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Save yourself the stress! Get Propertyscouts tp test your property for Methamphetamine at the start and end of each tenancy. - 13th Mar 2016

A family is suing their former landlord for $50,000 after discovering the house they lived in for more than three years was contaminated with P.

Litigant Graham McCready is advocating for the family of three and filed the claim with the Tenancy Tribunal at Pukekohe in January.

A hearing will follow.

The family - a couple and their teenage son - did not want to speak to the Herald on Sunday but McCready described them as a "hardworking, salt-of-the-earth New Zealand family" who were caught up in an awful situation.

The claim is made in the name of family member Belinda Hughes and claims the landlord broke the law by failing to give vacant possession in a fit and tidy condition, and failing to fix those defects when asked by the tenant.

Hughes also claims the landlord failed to comply with Health and Safety Regulations by renting a house to Hughes that was uninhabitable and that the landlord "knew or it is a reasonable inference that they knew that the house had been used for the manufacture of P and did not disclose this fact to [me]."

Hughes is claiming compensation for moving costs, replacement of furniture, bond and a refund of all rent. The amount is more than $67,000, but she has waived claims above $50,000, as that is the maximum the tribunal can award.

The issue was discovered in November, when the house in rural Pollok, near the southwestern Auckland settlement of Waiuku, was put on the market.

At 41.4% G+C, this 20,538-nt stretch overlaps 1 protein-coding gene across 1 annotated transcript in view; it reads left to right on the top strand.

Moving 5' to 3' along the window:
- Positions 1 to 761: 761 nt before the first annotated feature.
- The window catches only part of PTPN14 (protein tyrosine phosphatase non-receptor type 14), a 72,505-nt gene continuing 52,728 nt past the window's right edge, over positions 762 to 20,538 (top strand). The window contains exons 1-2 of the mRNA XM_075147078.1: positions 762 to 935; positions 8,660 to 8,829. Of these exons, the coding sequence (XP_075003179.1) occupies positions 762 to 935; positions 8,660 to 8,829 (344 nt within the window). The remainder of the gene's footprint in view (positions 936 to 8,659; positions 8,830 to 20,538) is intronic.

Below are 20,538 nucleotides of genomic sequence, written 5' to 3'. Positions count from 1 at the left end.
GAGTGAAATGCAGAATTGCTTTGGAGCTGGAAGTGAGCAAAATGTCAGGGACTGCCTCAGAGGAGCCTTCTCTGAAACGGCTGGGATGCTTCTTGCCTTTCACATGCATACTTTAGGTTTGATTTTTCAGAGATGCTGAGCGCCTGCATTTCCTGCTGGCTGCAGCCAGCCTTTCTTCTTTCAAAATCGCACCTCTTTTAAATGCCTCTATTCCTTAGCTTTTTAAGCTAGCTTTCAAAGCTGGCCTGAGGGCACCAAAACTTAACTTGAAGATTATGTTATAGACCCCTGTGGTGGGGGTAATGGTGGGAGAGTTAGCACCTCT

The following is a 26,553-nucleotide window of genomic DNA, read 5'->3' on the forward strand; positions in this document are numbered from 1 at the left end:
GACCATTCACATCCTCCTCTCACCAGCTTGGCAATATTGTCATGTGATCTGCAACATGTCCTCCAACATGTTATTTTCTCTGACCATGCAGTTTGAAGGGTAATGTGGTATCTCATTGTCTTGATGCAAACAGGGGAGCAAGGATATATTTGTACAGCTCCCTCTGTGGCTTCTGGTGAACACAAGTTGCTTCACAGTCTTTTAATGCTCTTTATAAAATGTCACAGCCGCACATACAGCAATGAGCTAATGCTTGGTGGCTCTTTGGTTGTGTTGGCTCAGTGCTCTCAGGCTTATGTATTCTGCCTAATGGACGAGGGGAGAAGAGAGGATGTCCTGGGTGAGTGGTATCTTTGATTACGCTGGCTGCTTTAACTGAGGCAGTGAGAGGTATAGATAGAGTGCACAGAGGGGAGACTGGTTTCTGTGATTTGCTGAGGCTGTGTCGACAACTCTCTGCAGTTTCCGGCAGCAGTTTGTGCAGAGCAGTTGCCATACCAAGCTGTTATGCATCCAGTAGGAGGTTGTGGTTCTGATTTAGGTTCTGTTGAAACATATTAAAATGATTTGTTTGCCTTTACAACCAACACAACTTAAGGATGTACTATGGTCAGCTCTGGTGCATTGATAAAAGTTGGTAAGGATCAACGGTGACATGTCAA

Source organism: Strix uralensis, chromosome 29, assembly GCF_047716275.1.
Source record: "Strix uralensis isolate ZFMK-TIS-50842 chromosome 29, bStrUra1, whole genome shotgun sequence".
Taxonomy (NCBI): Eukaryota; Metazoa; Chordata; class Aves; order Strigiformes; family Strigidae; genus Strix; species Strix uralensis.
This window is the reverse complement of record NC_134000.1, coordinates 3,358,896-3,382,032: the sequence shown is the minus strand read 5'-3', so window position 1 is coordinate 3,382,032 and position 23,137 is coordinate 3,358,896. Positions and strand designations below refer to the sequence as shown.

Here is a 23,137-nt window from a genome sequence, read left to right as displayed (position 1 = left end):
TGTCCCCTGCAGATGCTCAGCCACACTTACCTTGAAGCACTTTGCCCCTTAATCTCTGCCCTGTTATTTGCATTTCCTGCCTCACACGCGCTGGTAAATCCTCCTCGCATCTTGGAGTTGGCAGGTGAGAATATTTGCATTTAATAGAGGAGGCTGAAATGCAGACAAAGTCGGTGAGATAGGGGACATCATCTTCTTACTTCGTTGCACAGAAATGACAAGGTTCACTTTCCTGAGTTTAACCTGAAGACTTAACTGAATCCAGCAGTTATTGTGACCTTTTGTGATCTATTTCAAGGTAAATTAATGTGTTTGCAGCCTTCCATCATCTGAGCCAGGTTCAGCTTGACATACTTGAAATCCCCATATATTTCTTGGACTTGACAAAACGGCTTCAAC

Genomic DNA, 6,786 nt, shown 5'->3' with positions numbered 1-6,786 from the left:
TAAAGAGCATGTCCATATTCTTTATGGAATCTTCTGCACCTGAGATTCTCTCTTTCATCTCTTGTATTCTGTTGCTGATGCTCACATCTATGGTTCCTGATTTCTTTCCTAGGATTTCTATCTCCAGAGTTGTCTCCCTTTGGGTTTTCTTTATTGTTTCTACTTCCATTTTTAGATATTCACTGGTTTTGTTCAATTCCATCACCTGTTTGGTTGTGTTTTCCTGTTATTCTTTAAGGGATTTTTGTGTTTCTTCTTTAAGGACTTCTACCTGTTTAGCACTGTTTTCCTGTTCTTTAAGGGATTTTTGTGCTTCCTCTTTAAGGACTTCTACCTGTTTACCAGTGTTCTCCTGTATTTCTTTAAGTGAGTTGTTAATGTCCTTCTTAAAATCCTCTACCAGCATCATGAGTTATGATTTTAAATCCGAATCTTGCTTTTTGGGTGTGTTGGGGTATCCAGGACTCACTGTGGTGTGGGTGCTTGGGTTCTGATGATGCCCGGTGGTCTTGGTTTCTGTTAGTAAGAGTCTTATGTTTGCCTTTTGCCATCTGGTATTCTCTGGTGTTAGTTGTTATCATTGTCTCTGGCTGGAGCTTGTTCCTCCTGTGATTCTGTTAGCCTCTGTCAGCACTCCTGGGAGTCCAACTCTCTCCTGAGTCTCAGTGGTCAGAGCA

A prospective buyer had the property tested for methamphetamine contamination and the results were positive, McCready said.

The landlord was told by an Auckland Council principal environmental health specialist in December the property should be vacant until the contamination level was below Ministry of Health guidelines.

The family, who moved out in January, believe their time in the house affected their health, especially that of their son, who was in the worst-affected bedroom, McCready said.

The boy missed a lot of school because of illness during his important year 11 and 12 school years, he said.

"He had trouble breathing and was taking antihistamine. He had 35 days off in one term alone.

"[The father] also missed a lot of work because of sickness."

The family were forced to burn all their furniture.

The tribunal filing includes copies of the teenage son's school absence records and NCEA results, along with medical notes.

Copies of meth-testing results are also included.

The property was managed by a real estate firm on behalf of the landlord and McCready said the landlord had complained to the tribunal that the tenants did not pay their last six weeks' rent.

He claimed rent was not paid because of an agreement that it would be waived after the positive meth test.

See full article on Stuff:
http://m.nzherald.co.nz/business/news/article.cfm?c_id=3&objectid=11604654
 

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